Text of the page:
Those looking to leave their cars at home can use the Silver or Orange Line rail service of WAMATA, which operates the public transportation in Alexandria, D.C., and which continues across to Prince George's County in Maryland. Fares vary depending on time and length of ride, ranging between $2 and $6 each way. A wide variety of Metrobus routes also serve the area, charging $2 per ride for local service and $4.25 for express routes. Seniors and those with disabilities are eligible for reduced fares, while daily, weekly, and monthly passes also provide more affordable rides.
In addition, the county's own Fairfax Connector bus service operates numerous routes, charging $2 per trip. Virginia Railway Express commuter rail also serves the county with the Manassas Line, where fares range from $3.50 to more than $12 per trip, depending on distance. Frequent rider passes are also available.
Finally, the highly populated nature of Fairfax County means there is also easy access to taxi and ridesharing services. Costs for these will vary greatly depending on demand, time of day, destination, and other factors.
Fairfax County Healthcare Costs
One of the best perks of Fairfax County's northern Virginia location is access to some of the region's best healthcare options—and the fact that residents enjoy reasonable healthcare costs. Healthcare facilities include Inova Fairfax Hospital, Inova Fair Oaks Hospital, Reston Hospital Center, and many more within a short drive.
Overall, healthcare spending in Fairfax is close to the national and statewide average. Residents who don't have access to healthcare provided by their employer can shop for plans on the federal Affordable Care Act insurance marketplace, which offers subsidies based on income. Premiums depend on health and coverage but will often range from around $250 per month to nearly double that amount. The county also provides helpful and unique benefits like care for elderly residents, priced on a sliding scale based on income.
There are also numerous healthcare options for pets in Fairfax County. A typical vet visit for a dog or cat costs $75 to $90, with common vaccines ranging from around $25 to $60 each. Affordable pet insurance is available that can cover more significant costs.
Childcare Costs in Fairfax County
Parents should expect to set aside some significant cash each month for childcare expenses. Department of Labor data shows Fairfax County residents with kids pay nearly $23,000 per year on average for childcare at dedicated centers, or more than an eighth of a typical household income in the county. While this might seem high, it's comparable to or even slightly less than other nearby areas like Loudoun County and the Arlington region. Family-based childcare providers are generally more affordable, though rates and facilities will vary.
Fairfax County also provides its own before- and after-school care programs for school-age kids. Fees are based on household income, ranging from as little as $6 per month to more than $650. Families with two or more children enrolled can also receive additional discounts. Parents looking to hire a private nanny should plan on paying about $20 per hour (around $3,400 to $3,500 per month), though caregivers with extra skills or experience can sometimes charge more than double that. Nanny-share setups can help split some of these costs among multiple children and families.
Fairfax County Entertainment Costs
Fairfax County residents enjoy a wide variety of entertainment options in their county and the surrounding region. Generally, they should expect to pay more to do most things than in other parts of the state and country outside the immediate DC metro area. Options are available for all budgets, including the many free and low-cost outdoor spaces like Burke Lake Park and Great Falls Park, located in the Great Falls community.
A short drive into DC also provides access to Smithsonian museums for nothing other than the price of parking in the city. Those willing to spend a bit more can take advantage of the region's numerous professional sports teams and an impressive selection of concerts at venues such as Wolf Trap National Park for the Performing Arts, live theater, and other events. Despite its mainly suburban nature, Fairfax County also offers plenty of nightlife opportunities for both big spenders and budget-minded types, concentrated in areas like Old Town Square, the Mosaic District, and the nearby Clarendon community and the Ballston neighborhood in Arlington County.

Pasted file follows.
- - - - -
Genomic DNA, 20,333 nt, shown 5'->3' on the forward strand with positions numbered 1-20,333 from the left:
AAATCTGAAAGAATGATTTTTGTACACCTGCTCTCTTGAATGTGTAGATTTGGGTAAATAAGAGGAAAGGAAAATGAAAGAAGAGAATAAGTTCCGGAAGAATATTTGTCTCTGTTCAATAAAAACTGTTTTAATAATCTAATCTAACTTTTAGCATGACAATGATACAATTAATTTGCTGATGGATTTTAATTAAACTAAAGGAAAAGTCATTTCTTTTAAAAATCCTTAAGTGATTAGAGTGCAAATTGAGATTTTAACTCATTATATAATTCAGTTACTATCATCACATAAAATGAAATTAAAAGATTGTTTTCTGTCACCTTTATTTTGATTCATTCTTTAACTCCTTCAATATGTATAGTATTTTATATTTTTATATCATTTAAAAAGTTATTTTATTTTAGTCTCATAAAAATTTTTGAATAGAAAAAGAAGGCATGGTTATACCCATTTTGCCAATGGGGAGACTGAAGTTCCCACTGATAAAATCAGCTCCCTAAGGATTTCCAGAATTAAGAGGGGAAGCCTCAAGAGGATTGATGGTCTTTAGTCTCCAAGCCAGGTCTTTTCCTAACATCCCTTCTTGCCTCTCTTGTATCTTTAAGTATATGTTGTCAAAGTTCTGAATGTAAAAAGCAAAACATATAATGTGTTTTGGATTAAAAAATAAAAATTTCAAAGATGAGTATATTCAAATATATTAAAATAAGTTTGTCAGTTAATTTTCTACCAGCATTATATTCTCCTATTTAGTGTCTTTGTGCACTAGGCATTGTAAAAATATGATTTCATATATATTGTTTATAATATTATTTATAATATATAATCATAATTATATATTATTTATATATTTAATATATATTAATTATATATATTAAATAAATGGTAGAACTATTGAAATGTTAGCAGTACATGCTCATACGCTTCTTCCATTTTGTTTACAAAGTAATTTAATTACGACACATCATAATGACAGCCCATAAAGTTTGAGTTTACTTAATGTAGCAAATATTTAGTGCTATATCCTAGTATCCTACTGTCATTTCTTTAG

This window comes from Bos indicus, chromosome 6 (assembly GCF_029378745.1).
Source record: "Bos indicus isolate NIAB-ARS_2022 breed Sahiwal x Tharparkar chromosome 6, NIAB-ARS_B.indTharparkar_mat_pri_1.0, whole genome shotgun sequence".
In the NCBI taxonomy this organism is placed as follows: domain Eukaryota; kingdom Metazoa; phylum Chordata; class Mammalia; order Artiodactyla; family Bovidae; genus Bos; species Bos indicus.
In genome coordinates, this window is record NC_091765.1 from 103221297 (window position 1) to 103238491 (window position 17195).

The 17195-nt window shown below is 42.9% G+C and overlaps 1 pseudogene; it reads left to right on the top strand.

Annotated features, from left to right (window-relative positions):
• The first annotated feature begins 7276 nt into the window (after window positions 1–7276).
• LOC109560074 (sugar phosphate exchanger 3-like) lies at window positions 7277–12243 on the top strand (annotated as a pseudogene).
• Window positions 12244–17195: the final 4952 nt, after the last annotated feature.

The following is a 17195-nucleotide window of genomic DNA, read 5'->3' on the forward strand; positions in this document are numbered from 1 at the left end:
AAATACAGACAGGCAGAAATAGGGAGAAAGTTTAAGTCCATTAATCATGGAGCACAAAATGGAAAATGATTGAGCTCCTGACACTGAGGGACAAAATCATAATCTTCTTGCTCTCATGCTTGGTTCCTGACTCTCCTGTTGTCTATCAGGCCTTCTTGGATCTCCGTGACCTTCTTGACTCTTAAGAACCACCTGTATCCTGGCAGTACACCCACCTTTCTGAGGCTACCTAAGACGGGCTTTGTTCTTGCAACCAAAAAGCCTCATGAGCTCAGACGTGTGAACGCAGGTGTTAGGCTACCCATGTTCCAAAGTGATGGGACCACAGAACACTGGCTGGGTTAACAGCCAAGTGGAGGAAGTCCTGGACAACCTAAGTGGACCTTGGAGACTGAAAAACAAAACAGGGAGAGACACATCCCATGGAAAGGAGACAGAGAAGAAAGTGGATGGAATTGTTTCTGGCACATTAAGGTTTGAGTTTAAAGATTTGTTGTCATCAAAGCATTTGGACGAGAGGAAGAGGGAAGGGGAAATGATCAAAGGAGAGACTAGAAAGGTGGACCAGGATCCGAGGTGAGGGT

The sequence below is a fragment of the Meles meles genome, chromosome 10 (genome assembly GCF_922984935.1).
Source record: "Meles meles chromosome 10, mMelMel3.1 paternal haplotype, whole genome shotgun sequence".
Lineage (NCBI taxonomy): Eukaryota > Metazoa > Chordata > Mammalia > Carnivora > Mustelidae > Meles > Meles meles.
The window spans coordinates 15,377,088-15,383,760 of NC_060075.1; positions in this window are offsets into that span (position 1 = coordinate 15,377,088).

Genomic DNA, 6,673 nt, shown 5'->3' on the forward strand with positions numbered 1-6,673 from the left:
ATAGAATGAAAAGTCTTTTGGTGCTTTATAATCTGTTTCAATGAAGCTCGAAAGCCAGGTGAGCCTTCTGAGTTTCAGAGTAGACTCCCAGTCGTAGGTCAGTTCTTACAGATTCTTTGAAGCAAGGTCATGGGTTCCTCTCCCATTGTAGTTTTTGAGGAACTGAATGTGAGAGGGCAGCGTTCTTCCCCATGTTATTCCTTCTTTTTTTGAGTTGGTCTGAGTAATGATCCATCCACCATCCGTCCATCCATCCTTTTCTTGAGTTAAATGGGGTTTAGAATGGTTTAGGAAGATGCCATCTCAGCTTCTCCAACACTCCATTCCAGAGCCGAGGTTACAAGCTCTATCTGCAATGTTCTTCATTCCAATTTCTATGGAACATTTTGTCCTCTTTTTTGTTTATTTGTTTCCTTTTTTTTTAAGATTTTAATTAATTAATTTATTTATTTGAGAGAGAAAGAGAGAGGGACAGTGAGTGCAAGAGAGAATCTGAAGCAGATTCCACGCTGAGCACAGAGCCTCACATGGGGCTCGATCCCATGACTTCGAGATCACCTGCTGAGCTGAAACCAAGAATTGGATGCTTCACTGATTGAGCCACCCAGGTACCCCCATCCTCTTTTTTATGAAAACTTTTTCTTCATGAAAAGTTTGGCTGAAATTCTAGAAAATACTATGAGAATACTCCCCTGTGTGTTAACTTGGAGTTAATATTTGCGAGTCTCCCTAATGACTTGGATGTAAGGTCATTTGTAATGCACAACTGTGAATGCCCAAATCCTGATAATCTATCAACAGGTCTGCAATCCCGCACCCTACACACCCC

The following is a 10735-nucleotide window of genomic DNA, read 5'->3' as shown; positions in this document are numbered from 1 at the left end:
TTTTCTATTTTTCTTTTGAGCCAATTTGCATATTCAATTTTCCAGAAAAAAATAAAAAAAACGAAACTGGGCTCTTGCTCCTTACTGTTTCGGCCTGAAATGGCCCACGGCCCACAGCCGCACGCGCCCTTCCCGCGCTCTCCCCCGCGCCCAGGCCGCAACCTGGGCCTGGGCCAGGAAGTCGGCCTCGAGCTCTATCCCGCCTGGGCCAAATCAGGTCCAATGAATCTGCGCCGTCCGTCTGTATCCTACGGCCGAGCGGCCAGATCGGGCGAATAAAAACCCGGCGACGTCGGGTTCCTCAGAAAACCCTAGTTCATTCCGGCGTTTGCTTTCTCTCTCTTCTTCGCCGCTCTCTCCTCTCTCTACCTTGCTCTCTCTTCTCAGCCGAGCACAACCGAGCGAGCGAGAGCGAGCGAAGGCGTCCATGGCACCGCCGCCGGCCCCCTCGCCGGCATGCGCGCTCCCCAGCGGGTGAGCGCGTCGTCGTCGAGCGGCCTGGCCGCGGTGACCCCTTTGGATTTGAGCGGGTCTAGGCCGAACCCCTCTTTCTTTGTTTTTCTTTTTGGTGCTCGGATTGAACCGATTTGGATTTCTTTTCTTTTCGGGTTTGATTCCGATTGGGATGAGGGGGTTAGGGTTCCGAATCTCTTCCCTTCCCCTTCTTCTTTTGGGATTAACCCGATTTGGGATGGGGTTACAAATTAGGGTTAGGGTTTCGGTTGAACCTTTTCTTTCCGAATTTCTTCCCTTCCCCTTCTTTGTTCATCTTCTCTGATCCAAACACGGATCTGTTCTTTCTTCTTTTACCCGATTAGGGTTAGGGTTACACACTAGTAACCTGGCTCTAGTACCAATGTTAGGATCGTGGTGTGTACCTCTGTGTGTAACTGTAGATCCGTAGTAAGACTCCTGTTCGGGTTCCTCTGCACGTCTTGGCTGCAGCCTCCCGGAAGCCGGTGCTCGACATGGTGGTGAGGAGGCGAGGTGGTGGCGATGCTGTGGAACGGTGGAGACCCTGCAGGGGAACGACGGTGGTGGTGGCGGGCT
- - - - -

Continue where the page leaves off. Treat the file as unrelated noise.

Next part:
Fairfax County residents should factor in a 6% sales tax into their entertainment budgets. Unusually, this is higher than many other parts of the state by 0.7%, though lower than the 7% sales tax rate charged in areas like Williamsburg or York County.
Salary in Fairfax County
Despite the higher-than-average cost of living in Fairfax County, residents make up for it with similarly high salaries and wages. The median household income in the area is around $145,000 annually, which is nearly twice the nationwide median household income. In fact, it's consistently ranked among the highest-income counties in the nation, along with others in Northern Virginia.
Workers in the county will receive at least the statewide minimum wage of $12 per hour, significantly higher than the national minimum. On top of their federal taxes, residents pay a progressive statewide income tax with rates starting at 2% and rising to 5.75% as earnings increase. This is lower than DC and Maryland but slightly higher than West Virginia.
Like the neighboring economy in Alexandria, much of Fairfax County's economy has traditionally depended on the federal government and associated companies, including high-paying government contractors and consultants. In recent years, tech companies have expanded their footprint in the area, as have healthcare and financial services firms. The county and region's many school systems, colleges, and universities also contribute a notable number of education jobs. Unemployment in Fairfax County is usually relatively low, less than the national average, and in line with the state unemployment rates.
Living Costs in Fairfax County
Fairfax County offers a unique blend of urban and suburban living, which is reflected in its cost of living. The expenses vary greatly across different areas and lifestyles, from upscale housing options to diverse transportation choices. Knowing what to expect financially when living in Fairfax County helps residents and potential newcomers make informed decisions about their budgeting and lifestyle choices. Overall, understanding the cost dynamics is key to enjoying all the benefits this exciting region has to offer.